Most critics of The Lord of the Rings correlate Tolkien's work to ancient texts, like Beowulf, the Elder Edda, and medieval romances. While the connection between these traditional materials and Tolkien is valid, it neglects a key feature of Tolkien's work and one of the author's desires, which was to fashion a sort of history that felt as real as any other old story. Moreover, it glosses over the rather obvious point that Tolkien is writing a novel, or at any rate a long work of prose fiction that owes a good deal to the novel tradition. Therefore, through careful attention to the formal textures of Tolkien's work, melding together both genre criticism and formal analysis (and with a sound understanding of literary history), I argue that Tolkien's work follows a more modern vein and aligns with the nineteenth-century historical novel, the genre pioneered by Sir Walter Scott. The projects of Tolkien and Scott parallel one another in many respects that deserve critical attention. This essay begins the discussion by addressing just one, somewhat surprising, point of comparison: the writers' use of poetry. I observe that Tolkien and Scott utilized poetry in similar ways, and I parse the poems into three distinct categories: low culture poems, high culture poems, and poems which straddle the divide between the two. All of this demonstrates how each piece of poetry, written in an antique style, saturates the texts with historic atmosphere and depth. This lends a sense of authenticity and realism to Scott's works, and later it buttresses Tolkien's attempts to foster "the dust of history" and create an illusion of authenticity and realism for Middle Earth's (imaginary) past.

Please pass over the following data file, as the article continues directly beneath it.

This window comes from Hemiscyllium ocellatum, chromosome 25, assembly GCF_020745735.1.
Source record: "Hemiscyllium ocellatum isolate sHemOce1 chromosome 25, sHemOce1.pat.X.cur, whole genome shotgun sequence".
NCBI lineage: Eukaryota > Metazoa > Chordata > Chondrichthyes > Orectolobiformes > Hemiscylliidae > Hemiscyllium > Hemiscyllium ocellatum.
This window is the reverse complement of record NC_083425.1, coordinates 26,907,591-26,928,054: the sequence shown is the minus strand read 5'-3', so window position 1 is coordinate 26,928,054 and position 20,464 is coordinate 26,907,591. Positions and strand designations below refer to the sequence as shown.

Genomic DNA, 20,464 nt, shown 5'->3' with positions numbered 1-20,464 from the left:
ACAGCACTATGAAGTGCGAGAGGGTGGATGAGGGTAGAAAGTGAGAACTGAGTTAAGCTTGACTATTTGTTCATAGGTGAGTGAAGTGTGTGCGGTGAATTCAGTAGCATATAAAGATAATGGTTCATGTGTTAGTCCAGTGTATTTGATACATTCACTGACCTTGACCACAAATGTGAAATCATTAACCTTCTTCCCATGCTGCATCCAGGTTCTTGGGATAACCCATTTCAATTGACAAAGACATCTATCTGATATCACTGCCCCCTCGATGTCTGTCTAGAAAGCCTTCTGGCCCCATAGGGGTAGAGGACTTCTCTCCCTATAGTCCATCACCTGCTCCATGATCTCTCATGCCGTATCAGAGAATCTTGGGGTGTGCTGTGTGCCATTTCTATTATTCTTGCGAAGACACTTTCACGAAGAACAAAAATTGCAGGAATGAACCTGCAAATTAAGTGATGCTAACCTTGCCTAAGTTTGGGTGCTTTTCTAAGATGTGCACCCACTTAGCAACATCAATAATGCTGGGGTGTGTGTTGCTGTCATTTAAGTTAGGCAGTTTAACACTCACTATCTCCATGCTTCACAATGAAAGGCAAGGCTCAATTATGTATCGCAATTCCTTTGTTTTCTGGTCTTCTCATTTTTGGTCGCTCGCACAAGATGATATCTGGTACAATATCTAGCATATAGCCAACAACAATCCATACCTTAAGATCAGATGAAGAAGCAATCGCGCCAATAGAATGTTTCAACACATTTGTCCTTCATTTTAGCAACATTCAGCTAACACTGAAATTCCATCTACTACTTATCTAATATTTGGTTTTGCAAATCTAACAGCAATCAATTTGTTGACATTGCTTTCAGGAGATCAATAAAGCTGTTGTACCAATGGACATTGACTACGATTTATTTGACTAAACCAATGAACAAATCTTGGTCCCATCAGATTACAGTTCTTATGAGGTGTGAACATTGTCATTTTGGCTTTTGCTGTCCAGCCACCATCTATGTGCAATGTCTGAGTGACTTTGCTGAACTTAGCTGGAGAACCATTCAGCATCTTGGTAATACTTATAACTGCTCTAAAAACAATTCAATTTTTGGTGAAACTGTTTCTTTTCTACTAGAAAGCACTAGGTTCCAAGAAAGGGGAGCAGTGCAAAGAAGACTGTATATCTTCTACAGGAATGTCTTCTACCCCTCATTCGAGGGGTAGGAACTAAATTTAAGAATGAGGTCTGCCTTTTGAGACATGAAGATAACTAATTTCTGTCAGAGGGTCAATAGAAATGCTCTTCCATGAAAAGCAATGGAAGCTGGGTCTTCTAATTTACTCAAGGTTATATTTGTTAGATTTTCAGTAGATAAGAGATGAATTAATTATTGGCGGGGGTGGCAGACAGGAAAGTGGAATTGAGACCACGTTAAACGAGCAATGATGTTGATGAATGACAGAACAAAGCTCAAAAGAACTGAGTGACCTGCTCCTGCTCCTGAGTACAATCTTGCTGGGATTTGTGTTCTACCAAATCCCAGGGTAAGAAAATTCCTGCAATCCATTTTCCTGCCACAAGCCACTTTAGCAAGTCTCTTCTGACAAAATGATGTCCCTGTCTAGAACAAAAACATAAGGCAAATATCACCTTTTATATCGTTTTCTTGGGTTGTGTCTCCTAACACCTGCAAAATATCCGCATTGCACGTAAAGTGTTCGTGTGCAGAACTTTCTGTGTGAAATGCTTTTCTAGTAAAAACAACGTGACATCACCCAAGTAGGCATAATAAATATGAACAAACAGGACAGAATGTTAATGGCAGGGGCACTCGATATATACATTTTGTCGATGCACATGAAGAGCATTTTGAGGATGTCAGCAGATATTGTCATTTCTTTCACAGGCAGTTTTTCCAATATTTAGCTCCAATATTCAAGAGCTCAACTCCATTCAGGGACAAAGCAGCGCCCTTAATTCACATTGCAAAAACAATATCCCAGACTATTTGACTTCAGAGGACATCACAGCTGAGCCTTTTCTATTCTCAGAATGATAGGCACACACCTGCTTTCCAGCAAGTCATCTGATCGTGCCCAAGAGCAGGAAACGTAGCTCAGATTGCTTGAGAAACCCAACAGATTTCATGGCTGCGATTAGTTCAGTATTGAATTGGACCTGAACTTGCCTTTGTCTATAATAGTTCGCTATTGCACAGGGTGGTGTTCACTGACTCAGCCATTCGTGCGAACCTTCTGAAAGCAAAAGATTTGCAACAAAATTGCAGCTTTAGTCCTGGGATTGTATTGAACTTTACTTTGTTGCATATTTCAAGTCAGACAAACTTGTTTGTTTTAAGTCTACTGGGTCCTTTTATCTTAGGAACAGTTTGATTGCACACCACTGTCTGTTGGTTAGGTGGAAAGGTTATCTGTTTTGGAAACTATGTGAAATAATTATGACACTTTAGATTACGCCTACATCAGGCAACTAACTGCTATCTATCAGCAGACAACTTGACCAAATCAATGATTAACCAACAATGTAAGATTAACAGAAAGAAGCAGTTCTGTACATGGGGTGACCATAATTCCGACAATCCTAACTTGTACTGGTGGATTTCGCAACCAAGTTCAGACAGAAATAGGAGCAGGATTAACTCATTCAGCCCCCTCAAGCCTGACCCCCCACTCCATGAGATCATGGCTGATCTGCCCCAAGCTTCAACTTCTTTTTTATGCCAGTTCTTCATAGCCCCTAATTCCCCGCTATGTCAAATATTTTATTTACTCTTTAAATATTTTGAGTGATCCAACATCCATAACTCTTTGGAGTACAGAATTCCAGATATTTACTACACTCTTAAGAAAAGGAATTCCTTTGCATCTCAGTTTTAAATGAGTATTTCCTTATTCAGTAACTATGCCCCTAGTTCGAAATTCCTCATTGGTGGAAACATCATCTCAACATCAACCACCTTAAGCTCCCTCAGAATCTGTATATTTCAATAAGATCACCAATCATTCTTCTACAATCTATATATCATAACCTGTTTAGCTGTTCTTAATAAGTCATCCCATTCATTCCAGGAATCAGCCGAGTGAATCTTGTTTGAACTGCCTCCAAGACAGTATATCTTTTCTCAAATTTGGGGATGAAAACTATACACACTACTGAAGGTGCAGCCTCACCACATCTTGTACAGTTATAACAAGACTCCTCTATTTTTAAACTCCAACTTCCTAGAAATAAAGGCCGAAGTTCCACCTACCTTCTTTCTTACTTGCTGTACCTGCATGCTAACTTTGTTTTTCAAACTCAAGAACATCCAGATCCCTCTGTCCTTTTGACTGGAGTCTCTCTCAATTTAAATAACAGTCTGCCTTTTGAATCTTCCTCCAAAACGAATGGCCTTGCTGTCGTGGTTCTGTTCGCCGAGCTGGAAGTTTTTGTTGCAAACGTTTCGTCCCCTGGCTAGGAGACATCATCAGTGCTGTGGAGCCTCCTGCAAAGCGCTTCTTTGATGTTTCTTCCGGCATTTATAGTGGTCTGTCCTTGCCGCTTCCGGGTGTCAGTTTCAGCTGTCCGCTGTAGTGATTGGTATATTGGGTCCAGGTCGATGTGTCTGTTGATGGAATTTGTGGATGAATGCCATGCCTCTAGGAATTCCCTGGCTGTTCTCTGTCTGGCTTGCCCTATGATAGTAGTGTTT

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Humanities; English



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J.R.R. Tolkien, Sir Walter Scott, History, Historical depth, Romance, Novel, Poetry